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How to Build a Strong Predictive Analytics Process in a Rollercoaster Reality

Without a strong predictive analytics process, organizations lack the ability to draw trends to project business drivers.

Predicting future business performance in a volatile world gives organizations the upper hand. However, predictive analytics is often challenged by turn-twisting macro-economic (supply-chain disruption, inflation), and geopolitical (war, elections, etc.) factors. In addition, the absence of a strong historical data base contributes to greater forecasting complexity. The truth is that without a strong process, organizations lack the ability to draw trends to project business drivers.

Similarly, roller coasters spark the same uncertainty that one experiences in building predictive analytics models. In fact, it was in a recent amusement park ride where a I had a flashback moment. In previous lives, I often had to build forward-looking dynamic tools that had to adapt to “quick turning” external factors. A roller coaster ride of emotions indeed.

If you ask me if we always hit the target, the short answer is no! The art of predictive analytics is in closing the gap between commercial objectives and forecasts. In the latter, we succeeded. Here are the best practices that made our forecasts highly accurate and trusted by senior leaders:

Start With a Pragmatic Approach

Being pragmatic requires the use of a practical approach to solving a problem. The 7-steps below set the foundation for a simple yet highly efficient predictive analytics process:

  1. Begin by running an analysis on the quality and quantity of historical commercial data at your disposal. Note: Focus on co-relating patterns in commercial drivers (i.e. shifts in prices linked to shifts in demand).
  2. Draw a connection between all commercial objectives, and predictive analytics metrics that are part of your sales scorecards. This will showcase the value and relevance of your forecast.
  3. Run an inventory of existing predictive analytics tools (i.e. machine learning, linear regression modeling) to decide on the model that best fits the organization’s needs.
  4. Identify a use case (i.e. pipeline management & forecasting) and run a predictive analytics pilot to prove its use and scalability.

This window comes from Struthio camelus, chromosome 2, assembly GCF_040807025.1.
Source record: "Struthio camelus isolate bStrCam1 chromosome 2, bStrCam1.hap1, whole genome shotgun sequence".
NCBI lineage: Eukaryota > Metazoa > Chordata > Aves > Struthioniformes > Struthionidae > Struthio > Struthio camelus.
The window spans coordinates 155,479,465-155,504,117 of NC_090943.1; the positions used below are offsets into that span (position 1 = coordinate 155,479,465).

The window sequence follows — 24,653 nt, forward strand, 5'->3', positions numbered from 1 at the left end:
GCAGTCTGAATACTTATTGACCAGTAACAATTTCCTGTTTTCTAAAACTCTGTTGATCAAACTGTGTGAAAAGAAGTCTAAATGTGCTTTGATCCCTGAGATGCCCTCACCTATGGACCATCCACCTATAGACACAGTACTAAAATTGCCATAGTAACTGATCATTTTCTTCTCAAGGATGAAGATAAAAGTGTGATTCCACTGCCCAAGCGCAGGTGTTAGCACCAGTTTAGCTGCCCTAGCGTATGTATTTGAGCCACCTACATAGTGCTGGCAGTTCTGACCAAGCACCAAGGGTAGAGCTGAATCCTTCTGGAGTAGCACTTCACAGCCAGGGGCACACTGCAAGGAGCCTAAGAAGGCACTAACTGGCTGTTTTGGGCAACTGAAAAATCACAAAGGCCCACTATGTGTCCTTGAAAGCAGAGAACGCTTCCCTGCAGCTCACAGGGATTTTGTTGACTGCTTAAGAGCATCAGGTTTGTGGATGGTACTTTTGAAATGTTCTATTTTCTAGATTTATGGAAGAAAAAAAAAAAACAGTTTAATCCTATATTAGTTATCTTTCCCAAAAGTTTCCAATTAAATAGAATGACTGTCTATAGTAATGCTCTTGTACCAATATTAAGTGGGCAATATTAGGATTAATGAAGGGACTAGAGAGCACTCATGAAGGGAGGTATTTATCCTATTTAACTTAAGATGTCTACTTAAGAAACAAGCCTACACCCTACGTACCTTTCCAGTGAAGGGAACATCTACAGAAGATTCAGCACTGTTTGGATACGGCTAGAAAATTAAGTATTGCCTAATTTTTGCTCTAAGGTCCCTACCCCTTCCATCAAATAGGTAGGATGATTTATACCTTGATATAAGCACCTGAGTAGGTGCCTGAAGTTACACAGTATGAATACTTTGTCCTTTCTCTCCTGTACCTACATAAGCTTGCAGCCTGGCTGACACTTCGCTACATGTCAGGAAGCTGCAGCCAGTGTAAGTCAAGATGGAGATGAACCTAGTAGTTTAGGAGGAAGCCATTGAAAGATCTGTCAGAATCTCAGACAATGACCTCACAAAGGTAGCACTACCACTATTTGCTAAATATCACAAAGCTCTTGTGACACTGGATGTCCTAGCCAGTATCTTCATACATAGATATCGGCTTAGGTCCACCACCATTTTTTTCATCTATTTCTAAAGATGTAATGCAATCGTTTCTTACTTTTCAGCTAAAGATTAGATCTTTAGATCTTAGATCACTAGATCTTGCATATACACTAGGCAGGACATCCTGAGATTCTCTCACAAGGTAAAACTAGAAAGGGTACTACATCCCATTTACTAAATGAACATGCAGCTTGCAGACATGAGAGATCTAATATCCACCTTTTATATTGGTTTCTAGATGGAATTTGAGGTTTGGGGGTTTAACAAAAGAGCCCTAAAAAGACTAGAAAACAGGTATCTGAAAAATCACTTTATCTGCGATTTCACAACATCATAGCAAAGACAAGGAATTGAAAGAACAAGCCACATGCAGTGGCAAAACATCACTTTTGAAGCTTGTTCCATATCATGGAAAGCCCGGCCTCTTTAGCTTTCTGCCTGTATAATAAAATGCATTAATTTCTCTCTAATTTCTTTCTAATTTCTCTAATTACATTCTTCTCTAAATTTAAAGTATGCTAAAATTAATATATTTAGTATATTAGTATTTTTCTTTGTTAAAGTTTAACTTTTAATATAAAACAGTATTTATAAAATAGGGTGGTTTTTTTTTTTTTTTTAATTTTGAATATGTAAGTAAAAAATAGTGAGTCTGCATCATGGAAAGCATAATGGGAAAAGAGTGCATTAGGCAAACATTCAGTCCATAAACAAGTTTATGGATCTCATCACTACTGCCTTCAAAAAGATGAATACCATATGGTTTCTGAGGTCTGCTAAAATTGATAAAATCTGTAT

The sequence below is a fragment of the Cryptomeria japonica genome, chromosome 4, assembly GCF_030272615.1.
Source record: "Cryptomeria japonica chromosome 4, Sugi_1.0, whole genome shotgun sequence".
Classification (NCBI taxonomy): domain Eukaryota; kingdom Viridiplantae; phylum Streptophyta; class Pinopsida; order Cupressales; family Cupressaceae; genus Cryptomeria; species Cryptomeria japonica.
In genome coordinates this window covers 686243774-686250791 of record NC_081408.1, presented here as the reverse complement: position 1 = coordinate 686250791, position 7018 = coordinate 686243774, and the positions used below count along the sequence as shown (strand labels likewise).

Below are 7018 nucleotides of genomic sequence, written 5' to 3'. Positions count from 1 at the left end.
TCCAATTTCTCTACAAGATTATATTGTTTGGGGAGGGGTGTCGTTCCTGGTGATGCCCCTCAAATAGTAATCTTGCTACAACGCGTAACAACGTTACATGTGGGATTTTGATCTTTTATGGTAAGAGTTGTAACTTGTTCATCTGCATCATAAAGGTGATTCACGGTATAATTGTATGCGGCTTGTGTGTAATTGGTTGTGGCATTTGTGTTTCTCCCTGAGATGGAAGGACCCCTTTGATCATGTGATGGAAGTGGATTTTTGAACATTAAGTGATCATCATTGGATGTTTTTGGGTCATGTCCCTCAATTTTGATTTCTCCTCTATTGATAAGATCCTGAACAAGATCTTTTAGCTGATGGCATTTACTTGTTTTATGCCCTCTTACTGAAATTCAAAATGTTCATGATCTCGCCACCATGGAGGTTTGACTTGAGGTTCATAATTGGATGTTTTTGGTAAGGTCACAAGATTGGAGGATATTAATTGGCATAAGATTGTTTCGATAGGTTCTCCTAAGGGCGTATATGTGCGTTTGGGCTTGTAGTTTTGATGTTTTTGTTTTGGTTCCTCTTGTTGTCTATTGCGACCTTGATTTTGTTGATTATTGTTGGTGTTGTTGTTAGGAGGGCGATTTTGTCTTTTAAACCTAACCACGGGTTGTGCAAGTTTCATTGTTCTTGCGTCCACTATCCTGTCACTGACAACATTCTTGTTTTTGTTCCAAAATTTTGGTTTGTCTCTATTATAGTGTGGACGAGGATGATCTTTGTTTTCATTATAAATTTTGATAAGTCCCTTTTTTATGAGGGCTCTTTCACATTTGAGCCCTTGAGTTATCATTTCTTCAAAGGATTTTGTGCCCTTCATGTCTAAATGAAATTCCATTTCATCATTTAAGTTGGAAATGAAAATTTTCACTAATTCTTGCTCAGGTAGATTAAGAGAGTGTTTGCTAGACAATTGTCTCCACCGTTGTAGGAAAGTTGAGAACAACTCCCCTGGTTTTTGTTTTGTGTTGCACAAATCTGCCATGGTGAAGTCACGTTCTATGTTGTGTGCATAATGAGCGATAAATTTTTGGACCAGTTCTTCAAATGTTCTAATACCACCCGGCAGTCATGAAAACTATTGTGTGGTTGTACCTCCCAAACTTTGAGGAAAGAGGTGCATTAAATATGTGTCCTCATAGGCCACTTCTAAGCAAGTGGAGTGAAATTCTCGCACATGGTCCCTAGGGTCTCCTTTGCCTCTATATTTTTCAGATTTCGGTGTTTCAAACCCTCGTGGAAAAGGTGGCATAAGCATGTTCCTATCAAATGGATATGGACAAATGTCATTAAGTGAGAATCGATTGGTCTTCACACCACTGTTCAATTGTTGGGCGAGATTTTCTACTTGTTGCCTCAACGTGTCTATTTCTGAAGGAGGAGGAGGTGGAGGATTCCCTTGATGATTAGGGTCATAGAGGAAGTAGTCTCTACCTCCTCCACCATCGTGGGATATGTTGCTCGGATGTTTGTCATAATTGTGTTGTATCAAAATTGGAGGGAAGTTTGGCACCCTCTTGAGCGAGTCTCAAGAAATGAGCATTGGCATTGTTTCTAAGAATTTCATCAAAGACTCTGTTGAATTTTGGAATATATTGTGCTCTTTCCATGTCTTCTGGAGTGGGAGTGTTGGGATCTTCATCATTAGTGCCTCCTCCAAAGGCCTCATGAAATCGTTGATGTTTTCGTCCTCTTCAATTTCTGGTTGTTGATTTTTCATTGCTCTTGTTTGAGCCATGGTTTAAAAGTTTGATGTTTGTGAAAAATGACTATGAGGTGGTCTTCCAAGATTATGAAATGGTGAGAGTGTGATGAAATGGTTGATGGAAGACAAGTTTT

5. Set predictive analytics benchmarks (i.e. 2-3% Margin of error between target and forecast) that help track the success of your predictive analytics model.
  6. Build “easy to consume” predictive metrics by creating score cards that synthetize KPIs insights, easily explaining deltas between targets, forecasts, and actual data trends.
  7. Implement a 3D view scenario that includes a pessimistic, realistic, and optimistic predictive view. This will give a sense of how aggressive commercial targets are compared to each forecast view, and help justify future incremental resource (i.e. product or account re-alignment strategies) asks that can be used to help close the gap.

 

Build Strong Cross-Functional Alignment

It is evident now that uncertainty is at the center of predictive analytics models. Particularly in challenging times. Therefore, building strong business partnerships is key to break down internal forecasting misalignments caused by sudden shifts in business drivers. This is key to let predictive analytics run its course. Below a few best practices to build alignment:

  • Create strong partnerships through ongoing taskforces including data (i.e. business intelligence, finance) and business experts (sales, products, and commercial leaders). This will allow sales leaders to control misaligned data insights that could create internal noise.
  • Communicate variations in business and data drivers through formal channels (i.e. monthly pipeline reviews, ELT presentations) that may result in overachieving/underachieving a commercial target. Always ensure that deltas in forecasts vs. targets are accompanied by strong business context and clear corrective actions.
  • Establish clear roles and responsibilities to execute the actions derived from predictive analytics models. Leveraging the RACI matrix (responsible, accountable, consulted, informed) could set structure and stability to ensure that predictive metrics result in actionable insights.

The combination of practicality and strong business relationships allows organizations to “squeeze” the value from forward looking data, resulting in maximized business potential. Like a roller coaster ride, keeping calm and focusing on the facts makes the journey much more manageable.

This article originally appeared on the Gartner Blog Network

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